1. This is an application by one Madha-van to revise the order of maintenance passed by the Chief Presidency Magistrate, Madras, under Section 488, Crl. P. C. The petitioner in the lower court was a Muslim lady and there is no dispute about the fact that the petitioner and the . respondent do not enjoy the legal status of husband and wife, despite the fact that they were living as husband and wife. The petitioner herein ap-pears to have executed an agreement, Ex. P-1, by which he agreed to pay Rs. 40 to the petitioner and child. In view of this agreement, although the woman petitioner in the lower court was not the wife, it was ordered that he should pay Rs. 15 to the woman and Rs. 7-8-0 to the child.
2. The counter petitioner in the lower court the aforesaid Madhavan has filed this petition to revise this order on the ground that the Court cannot pass an order under Section 488, Crl. p. C. even though both the parties consent to such an order, when the conditions of Section 488, Crl. P. C. are not complied with. Under Section 488, only a wife can claim her maintenance and not a mistress or a concubine. In this case, the woman is certainly not entitled to claim maintenance, as she is not the wife of the petitioner herein.
3. The question is whether the consent of the other person to pay -maintenance can enable the court to pass an order under Section 488, Crl. P. C. It has been held in -- 'Viramma v. Narayya', 6 Mad 283 (A), that even though there is an agreement between the husband and the wife by which the husband agrees to maintain his wife by giving her a house and jewels and by delivering to Her annually a certain quantity of grain and money, such an agreement cannot be made the subject of an order under Section 536. Crl. p. C., which is Section 488 of the present Code, nor could it be enforced under the provisions of this section. In -- 'Lingadu v. Labbakka', 2 Weir 629 (B), the wife applied for maintenance against her husband and the dispute was privately adjusted out of Court by the husband executing a bond in favour of his wife by and under the terms of which he agreed to give the wife some land and Rs. 50 in money. The Magistrate recorded the judgment for the plaintiff in the terms of the compromise. It was held by this Court that the Magistrate cannot assume the functions of the civil Court and give a Judgment of this character which he has no jurisdiction to carry into effect.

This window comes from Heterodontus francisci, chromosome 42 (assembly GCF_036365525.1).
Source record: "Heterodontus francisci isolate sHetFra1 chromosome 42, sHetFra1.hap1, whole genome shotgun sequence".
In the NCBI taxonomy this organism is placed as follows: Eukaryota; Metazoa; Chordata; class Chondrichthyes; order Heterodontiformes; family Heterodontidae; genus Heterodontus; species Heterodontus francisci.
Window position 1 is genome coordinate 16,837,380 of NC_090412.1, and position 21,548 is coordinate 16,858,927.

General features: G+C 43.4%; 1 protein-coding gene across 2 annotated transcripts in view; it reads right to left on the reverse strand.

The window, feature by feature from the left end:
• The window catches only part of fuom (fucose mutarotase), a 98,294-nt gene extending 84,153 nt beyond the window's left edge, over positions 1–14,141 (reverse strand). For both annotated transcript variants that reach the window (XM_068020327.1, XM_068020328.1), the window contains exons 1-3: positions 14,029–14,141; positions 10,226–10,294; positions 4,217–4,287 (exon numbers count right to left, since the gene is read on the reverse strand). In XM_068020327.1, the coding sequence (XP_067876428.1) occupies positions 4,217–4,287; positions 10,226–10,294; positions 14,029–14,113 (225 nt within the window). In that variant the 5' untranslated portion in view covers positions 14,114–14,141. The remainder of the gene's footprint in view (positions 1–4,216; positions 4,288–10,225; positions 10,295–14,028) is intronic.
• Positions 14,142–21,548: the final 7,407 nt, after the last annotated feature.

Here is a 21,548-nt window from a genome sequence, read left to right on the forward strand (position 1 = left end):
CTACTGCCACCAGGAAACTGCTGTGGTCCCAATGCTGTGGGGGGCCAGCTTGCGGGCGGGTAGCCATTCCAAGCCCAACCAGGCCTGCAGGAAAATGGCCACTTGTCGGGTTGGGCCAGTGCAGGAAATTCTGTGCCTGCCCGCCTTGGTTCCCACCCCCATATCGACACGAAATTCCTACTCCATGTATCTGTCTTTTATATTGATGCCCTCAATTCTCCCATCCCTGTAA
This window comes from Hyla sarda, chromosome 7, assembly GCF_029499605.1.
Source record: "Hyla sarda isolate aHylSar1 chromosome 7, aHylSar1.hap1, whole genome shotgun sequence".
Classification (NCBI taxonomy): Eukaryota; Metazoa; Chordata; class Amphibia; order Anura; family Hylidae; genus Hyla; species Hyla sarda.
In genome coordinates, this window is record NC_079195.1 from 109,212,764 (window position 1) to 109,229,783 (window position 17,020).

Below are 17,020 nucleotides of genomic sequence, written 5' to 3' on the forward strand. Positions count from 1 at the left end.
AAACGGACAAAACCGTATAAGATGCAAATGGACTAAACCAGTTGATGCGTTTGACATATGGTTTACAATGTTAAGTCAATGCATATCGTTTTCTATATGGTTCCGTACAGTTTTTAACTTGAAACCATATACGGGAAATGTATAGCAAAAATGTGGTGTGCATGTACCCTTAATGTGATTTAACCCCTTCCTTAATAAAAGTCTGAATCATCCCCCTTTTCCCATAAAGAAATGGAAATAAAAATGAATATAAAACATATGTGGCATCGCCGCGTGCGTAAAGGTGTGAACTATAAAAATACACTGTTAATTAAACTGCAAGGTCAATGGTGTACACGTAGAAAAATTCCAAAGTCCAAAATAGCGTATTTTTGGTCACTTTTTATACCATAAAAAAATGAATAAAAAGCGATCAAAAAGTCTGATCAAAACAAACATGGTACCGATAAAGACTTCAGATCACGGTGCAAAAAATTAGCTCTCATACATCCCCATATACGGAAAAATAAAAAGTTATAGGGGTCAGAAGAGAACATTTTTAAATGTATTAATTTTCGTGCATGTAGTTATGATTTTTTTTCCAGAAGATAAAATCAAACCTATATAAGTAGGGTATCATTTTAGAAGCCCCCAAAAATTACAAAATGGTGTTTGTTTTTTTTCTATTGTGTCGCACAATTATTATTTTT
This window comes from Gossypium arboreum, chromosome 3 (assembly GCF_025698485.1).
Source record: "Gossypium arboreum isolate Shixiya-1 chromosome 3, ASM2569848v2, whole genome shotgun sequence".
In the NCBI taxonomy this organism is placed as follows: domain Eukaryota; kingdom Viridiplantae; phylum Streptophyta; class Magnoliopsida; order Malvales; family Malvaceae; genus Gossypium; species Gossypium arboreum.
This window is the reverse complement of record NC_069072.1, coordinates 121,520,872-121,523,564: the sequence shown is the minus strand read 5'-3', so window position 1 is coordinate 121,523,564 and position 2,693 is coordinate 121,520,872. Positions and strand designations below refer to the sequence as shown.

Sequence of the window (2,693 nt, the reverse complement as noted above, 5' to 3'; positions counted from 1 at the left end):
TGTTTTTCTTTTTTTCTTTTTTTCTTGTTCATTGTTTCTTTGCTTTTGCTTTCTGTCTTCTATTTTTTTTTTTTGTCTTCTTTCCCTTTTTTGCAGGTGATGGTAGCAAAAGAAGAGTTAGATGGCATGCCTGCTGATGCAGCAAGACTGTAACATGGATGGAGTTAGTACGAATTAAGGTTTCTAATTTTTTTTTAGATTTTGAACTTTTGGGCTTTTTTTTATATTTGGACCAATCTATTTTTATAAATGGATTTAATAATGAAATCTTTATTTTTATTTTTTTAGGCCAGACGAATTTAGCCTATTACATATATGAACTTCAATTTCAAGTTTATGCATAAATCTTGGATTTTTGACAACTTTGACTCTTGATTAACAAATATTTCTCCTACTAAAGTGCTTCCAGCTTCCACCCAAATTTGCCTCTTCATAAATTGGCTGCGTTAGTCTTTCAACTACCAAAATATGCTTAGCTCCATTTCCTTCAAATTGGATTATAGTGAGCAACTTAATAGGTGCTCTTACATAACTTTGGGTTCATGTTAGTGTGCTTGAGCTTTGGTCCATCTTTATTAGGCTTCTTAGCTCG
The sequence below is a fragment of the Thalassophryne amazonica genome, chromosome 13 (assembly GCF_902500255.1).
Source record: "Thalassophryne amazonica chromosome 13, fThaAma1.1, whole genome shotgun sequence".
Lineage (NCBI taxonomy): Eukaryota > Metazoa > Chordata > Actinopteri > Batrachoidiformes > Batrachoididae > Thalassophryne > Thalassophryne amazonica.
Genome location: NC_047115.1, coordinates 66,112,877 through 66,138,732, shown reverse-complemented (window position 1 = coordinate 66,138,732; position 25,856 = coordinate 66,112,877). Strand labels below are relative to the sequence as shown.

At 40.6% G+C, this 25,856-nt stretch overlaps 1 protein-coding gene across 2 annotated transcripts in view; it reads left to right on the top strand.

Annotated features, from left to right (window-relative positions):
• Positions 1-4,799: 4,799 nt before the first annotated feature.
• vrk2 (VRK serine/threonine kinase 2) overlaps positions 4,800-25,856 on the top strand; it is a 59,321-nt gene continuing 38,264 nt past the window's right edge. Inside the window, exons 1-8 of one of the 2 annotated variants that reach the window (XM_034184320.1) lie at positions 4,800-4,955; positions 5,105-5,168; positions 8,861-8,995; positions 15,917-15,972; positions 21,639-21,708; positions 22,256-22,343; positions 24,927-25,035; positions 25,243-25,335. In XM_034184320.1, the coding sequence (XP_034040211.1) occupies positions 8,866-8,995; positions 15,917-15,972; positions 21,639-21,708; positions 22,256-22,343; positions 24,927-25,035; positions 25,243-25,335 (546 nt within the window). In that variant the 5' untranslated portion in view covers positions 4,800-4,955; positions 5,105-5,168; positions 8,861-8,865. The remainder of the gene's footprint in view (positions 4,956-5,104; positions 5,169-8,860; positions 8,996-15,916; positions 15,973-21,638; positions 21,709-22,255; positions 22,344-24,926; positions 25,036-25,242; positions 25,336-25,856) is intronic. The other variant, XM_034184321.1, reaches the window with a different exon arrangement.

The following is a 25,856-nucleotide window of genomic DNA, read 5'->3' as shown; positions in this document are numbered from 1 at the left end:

In -- 'Pal Singh v. Mt. Nihal Kaur', AIR 1932 Lah 349(2) (C), the terms of compromise were Rs. 200 per annum to wife, separate residence in husband's village for wife and daughter, permission to leave village on festive occasions and after the marriage of the daughter, the maintenance to be reduced to Rs. 10 per mensem. It was held that the compromise cannot be given effect to by the Magistrate, even so far as the rate of maintenance is concerned if that part of the compromise is such as cannot be enforced separately and with regard to the other conditions of the compromise, which lie outside the scope of this section. In short, the principle behind these decisions is that in respect of a compromise entered into between the parties either before the filing of the application, or after the Sling of the application, only that portion of it which can be enforced under Section 438, Crl. P. C. can be given effect to. As stated already, under Section 488 a concubine or mistress cannot claim maintenance and an agreement or a consent to pay maintenance can-not, therefore, be the subject of an order under Section 438, Crl. P. C.
4. The order of the Chief Presidency Magistrate in so far as it relates to directing the petitioner herein to pay a sum of Rs. 15 to the respondent in this petition, i.e., the mistress, is set aside, but the order with regard to the child Is confirmed and the petition so far as the child is concerned is dismissed.